A) the CDL holder’s physical description;
B) such individual’s commercial and non-commercial driving status;
C) the driver’s medical certification status; and
D) the driver’s convictions, disqualifications and accidents.
Though the rule’s effective date was December 5, 2011, compliance therewith is not mandated until January 30, 2012. The Manual outlines the standard administrative practices required of the 50 States and the District of Columbia when participating in the CDLIS. Additionally, the 13 Canadian provinces and territories and the Mexican General Directorship of Federal Motor Carrier Transportation will also adopt the Release 5.2.0.
Release 5.2.0 addresses changes that were made as part of the modernization effort to make CDLIS more efficient in handling the increasing number of driver records and data transactions. Among those changes are:
A) the addition to the driver history record exchanged via CDLIS of medical certificate information, driver self-certification of operating status, information regarding variances, and exemptions from medical requirements;
B) the creation of a new nationwide driver license restriction code of “V” to be used on the license document and CDLIS messages to ensure that law enforcement would ask the driver to provide variance information during a traffic stop;
C) the introduction of a new CDLIS message that will allow the FMCSA to quickly locate a driver’s State and license number after a crash; and
D) discussion of the rules and procedures for recording and transmitting the new medical certification data that is being added to CDLIS driver records.
FMCSA believes that uniform practices among the States can only be ensured by incorporating by reference the latest Manual (Release 5.2.0).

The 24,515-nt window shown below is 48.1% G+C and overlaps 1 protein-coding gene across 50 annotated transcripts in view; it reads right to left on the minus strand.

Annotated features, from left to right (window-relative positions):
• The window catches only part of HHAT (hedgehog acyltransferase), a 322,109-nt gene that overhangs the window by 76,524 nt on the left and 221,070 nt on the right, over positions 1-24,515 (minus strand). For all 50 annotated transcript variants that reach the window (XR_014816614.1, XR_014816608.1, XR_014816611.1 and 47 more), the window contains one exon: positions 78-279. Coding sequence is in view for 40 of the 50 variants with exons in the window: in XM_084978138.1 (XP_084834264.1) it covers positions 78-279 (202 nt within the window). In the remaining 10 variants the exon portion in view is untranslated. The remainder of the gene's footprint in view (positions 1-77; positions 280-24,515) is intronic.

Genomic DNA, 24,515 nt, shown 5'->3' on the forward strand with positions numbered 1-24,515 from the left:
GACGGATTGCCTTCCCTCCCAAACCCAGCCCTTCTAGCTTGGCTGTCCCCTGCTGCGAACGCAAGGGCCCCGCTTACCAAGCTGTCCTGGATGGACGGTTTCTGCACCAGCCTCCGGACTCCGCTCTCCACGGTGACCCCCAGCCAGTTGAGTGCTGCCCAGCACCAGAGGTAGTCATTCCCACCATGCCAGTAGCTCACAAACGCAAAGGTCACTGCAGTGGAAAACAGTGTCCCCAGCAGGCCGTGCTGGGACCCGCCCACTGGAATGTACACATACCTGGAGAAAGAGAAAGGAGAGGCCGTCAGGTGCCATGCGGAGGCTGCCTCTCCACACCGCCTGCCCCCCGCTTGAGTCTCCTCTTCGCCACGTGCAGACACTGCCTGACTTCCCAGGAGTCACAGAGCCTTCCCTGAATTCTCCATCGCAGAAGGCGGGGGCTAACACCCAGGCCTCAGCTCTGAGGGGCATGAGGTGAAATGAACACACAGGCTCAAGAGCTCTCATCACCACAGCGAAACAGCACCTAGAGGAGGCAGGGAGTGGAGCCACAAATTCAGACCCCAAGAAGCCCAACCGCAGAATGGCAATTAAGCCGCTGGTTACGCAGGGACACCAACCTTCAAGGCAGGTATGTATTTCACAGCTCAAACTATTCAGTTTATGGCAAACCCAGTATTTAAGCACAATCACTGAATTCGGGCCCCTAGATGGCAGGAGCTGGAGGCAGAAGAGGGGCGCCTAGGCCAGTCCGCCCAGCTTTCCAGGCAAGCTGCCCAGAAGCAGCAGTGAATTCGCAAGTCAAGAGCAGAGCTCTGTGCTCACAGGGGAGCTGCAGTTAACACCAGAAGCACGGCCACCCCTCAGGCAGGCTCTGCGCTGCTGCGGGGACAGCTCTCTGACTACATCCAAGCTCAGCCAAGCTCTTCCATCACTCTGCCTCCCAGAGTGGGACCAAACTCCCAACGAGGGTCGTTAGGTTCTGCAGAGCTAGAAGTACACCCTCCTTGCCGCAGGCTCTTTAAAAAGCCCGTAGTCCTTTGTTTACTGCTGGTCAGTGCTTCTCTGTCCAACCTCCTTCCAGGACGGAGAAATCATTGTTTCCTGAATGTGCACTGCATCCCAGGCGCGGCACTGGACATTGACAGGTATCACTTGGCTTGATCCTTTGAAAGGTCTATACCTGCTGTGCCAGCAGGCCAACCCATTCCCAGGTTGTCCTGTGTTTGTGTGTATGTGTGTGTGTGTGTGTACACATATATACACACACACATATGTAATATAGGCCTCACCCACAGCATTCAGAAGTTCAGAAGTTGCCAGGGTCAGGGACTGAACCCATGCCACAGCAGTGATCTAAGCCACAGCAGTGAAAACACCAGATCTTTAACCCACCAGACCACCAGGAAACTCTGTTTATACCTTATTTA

NLA News Alert: 75 Mile Exemption Removed
On February 1, 2010, the Department of transportation ("DOT") issued a Federal Register notice amending the Federal Motor Carrier Safety Regulations ("FMCSRs") to require that motor carriers operating commercial motor vehicles ("CMFs") designed or used to transport between 9 and 15 passengers (including the driver), in interstate commerce for direct compensation comply with the safety regulations regardless of the distance traveled. See Safety Requirements for Operators of Small Passenger-Carrying Commercial Motor Vehicles Used in Interstate Commerce, 75 Fed. Reg. 4996-5002 (Feb. 1, 2010). Specifically, this rule makes certain FMCSRs applicable to the operation of such vehicles when they are operated within a 75-air-mile radius (86.3 statute miles or 138.9 kilometers) from the driver's normal work-reporting location. Motor carriers, drivers, and the vehicles operated by them wil be subject to the same safety requirements imposed upon such vehicles when they are operated beyond a 75-air-mile radius. This action is requied by the Safe, Accountable, Flexible, Efficient Transportation Equity Act: A Legacy for Users (SAFETEA-LU).
This rule is effective May 3, 2010. Motor carriers must be in compliance with this rule no later than June 1, 2010.
This alert summarizes the February 1 notice that requires motor carriers operating CMVs designed or used to transport between 9 and 15 passengers (including the driver) in interstate commerce for direct compensation comply with the regulations contained in 49 C.F.R. parts 390, 391, 392, 393, 395 and 396, regardless of the distance traveled. This update should be used for summary purposes only and does not constitute legal advice. Specific legal or regulatory question should be addressed by your counsel.